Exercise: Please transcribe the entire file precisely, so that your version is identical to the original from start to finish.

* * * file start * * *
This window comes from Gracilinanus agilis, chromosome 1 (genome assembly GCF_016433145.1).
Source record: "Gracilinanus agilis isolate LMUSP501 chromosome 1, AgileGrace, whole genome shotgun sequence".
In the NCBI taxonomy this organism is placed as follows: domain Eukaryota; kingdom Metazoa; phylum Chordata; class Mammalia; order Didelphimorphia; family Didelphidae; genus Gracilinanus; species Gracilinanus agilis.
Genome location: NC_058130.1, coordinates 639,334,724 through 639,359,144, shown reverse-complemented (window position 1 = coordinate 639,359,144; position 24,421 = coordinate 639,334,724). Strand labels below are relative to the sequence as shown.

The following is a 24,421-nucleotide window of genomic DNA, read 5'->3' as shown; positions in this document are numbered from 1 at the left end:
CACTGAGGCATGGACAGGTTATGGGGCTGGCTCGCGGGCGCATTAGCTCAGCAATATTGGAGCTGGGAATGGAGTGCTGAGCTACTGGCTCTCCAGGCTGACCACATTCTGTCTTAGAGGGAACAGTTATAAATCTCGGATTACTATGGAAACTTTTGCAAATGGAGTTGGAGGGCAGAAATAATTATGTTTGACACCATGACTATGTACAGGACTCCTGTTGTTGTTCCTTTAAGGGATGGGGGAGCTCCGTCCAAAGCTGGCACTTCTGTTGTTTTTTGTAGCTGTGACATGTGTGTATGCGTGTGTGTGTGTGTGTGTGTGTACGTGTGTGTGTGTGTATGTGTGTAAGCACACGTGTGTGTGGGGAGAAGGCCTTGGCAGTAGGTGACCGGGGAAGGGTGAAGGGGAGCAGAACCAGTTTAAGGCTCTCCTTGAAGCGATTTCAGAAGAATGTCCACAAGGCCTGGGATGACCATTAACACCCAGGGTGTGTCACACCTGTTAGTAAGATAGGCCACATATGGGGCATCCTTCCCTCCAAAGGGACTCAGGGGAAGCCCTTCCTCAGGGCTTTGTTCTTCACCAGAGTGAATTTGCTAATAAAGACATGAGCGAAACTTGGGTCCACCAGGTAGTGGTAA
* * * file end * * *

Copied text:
This window comes from Gracilinanus agilis, chromosome 1 (genome assembly GCF_016433145.1).
Source record: "Gracilinanus agilis isolate LMUSP501 chromosome 1, AgileGrace, whole genome shotgun sequence".
In the NCBI taxonomy this organism is placed as follows: domain Eukaryota; kingdom Metazoa; phylum Chordata; class Mammalia; order Didelphimorphia; family Didelphidae; genus Gracilinanus; species Gracilinanus agilis.
Genome location: NC_058130.1, coordinates 639,334,724 through 639,359,144, shown reverse-complemented (window position 1 = coordinate 639,359,144; position 24,421 = coordinate 639,334,724). Strand labels below are relative to the sequence as shown.

The following is a 24,421-nucleotide window of genomic DNA, read 5'->3' as shown; positions in this document are numbered from 1 at the left end:
CACTGAGGCATGGACAGGTTATGGGGCTGGCTCGCGGGCGCATTAGCTCAGCAATATTGGAGCTGGGAATGGAGTGCTGAGCTACTGGCTCTCCAGGCTGACCACATTCTGTCTTAGAGGGAACAGTTATAAATCTCGGATTACTATGGAAACTTTTGCAAATGGAGTTGGAGGGCAGAAATAATTATGTTTGACACCATGACTATGTACAGGACTCCTGTTGTTGTTCCTTTAAGGGATGGGGGAGCTCCGTCCAAAGCTGGCACTTCTGTTGTTTTTTGTAGCTGTGACATGTGTGTATGCGTGTGTGTGTGTGTGTGTGTGTACGTGTGTGTGTGTGTATGTGTGTAAGCACACGTGTGTGTGGGGAGAAGGCCTTGGCAGTAGGTGACCGGGGAAGGGTGAAGGGGAGCAGAACCAGTTTAAGGCTCTCCTTGAAGCGATTTCAGAAGAATGTCCACAAGGCCTGGGATGACCATTAACACCCAGGGTGTGTCACACCTGTTAGTAAGATAGGCCACATATGGGGCATCCTTCCCTCCAAAGGGACTCAGGGGAAGCCCTTCCTCAGGGCTTTGTTCTTCACCAGAGTGAATTTGCTAATAAAGACATGAGCGAAACTTGGGTCCACCAGGTAGTGGTAA